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Mon, 05 Jun 2017
Cape Town City sign defender Jeitoso

Cape Town – Cape Town City FC have announced their second signing of the post PSL season, with the addition of Mozambican International Captain, Jeitoso, on Monday.

The Citizens have been expected to expand their squad after securing CAF Confederation Cup football for next year’s edition.

Last week, City officially announced Ayanda Patosi as their first major signing with the 24-year-old joining from Belgium club KSC Lokeren.

“CTCFC is proud to announce the acquisition of Mozambican International Captain, Jeitoso!,” read the statement on the club’s official Facebook page.

“Jeitoso is one of the most revered central defenders on the continent, and his CAF and International experience will greatly assist the club in its push for further silverware this season.

“An elegant and explosive left-foot passer of the ball, Jeitoso has fit in very well with City and Coach Tinkler’s attractive attacking football and we are very excited to see the impact Jeitoso will have on the PSL this coming season.

“The club has been in transfer negotiations since the end of the January window and the conclusion of the purchase will now see the International Captain join his countryman Edmilson in City’s backline.”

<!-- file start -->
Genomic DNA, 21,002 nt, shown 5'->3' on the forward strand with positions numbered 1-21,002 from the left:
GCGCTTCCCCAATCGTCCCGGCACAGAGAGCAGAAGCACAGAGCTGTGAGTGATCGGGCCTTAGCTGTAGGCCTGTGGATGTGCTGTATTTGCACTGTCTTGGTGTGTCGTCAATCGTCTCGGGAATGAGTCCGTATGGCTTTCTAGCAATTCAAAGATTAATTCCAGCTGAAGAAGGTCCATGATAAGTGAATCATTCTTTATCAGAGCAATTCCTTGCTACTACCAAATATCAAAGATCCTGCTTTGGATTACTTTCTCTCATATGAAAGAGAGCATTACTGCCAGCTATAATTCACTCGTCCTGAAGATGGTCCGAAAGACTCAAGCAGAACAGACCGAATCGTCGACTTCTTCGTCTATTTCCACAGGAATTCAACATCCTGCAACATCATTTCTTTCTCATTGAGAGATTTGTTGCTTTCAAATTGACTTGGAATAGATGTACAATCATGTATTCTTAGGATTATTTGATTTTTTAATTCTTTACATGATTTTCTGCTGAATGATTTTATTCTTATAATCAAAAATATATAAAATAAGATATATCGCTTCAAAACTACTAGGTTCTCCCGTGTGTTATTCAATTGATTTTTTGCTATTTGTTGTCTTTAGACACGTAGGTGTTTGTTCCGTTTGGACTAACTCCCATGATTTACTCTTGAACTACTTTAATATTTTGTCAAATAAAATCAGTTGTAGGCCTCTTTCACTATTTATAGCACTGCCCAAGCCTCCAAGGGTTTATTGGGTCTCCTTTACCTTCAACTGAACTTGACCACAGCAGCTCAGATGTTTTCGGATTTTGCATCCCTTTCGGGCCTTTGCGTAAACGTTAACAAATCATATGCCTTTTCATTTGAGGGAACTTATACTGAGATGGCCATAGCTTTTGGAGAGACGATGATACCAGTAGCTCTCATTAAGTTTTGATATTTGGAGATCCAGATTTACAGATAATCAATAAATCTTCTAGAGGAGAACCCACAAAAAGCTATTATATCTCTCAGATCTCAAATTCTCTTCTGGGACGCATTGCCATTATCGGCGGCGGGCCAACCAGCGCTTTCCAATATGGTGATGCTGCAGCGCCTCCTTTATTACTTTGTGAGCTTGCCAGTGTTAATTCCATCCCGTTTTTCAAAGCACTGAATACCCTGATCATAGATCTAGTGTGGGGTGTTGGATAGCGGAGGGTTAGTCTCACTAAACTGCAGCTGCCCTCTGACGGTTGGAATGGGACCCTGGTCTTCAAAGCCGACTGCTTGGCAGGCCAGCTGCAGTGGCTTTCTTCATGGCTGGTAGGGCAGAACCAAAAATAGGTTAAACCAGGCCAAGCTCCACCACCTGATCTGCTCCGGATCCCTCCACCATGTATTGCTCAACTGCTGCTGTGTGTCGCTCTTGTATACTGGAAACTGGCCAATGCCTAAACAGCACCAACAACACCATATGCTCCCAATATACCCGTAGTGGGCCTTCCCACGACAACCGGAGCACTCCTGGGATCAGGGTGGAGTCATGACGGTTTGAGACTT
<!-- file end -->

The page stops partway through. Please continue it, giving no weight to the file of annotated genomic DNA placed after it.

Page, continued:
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Wed, 29 Mar 2017
Plummeting oil revenue hits Lusophone prospects

Angola and Mozambique may have very different economies but their current economic problems have the same two root causes: low energy prices and economic mismanagement.

Low oil prices have slashed Angolan revenues and slowed the development of gas and coal projects in Mozambique. At the same time, Maputo’s borrowing resulted in default in January, while Luanda’s continued opacity and state control has not created an economy sufficiently robust to weather the period of low oil prices more comfortably.

Most forecasters have become more pessimistic about the two countries’ prospects. The World Bank has downgraded its forecasts for Mozambican growth in 2017 and 2018 by 2.5% and 1.4% respectively, to the still respectable figures of 5.2% and 6.9%.

It forecasts growth of just 1.2% and 0.9% in those years for Angola. There is little likelihood of strong growth in Angola for the foreseeable future. The Angolan kwanza and Mozambican metical were both among the 10 biggest depreciating currencies in the world in 2016, losing 18.9% and 33.2% of their value against the US dollar respectively.

Readers of African Business will be well used to this refrain, but the long-term answer is of course economic diversification. The rapid improvements in Mozambique’s transport infrastructure – and not just with regard to coal transport – offer some hope, while the tourism and agriculture sectors have huge scope for growth.

However, Ruth Bookbinder, Africa analyst at risk analysis company Verisk Maplecroft, says: “Productivity gains in agriculture remain limited at 3.2% per annum. There is some interest in agribusinesses but the sale of large tracts of land is always contentious and projects struggle to get off the ground. The manufacturing sector continues to underperform, partly due to a high minimum wage, which is likely to deter investors.”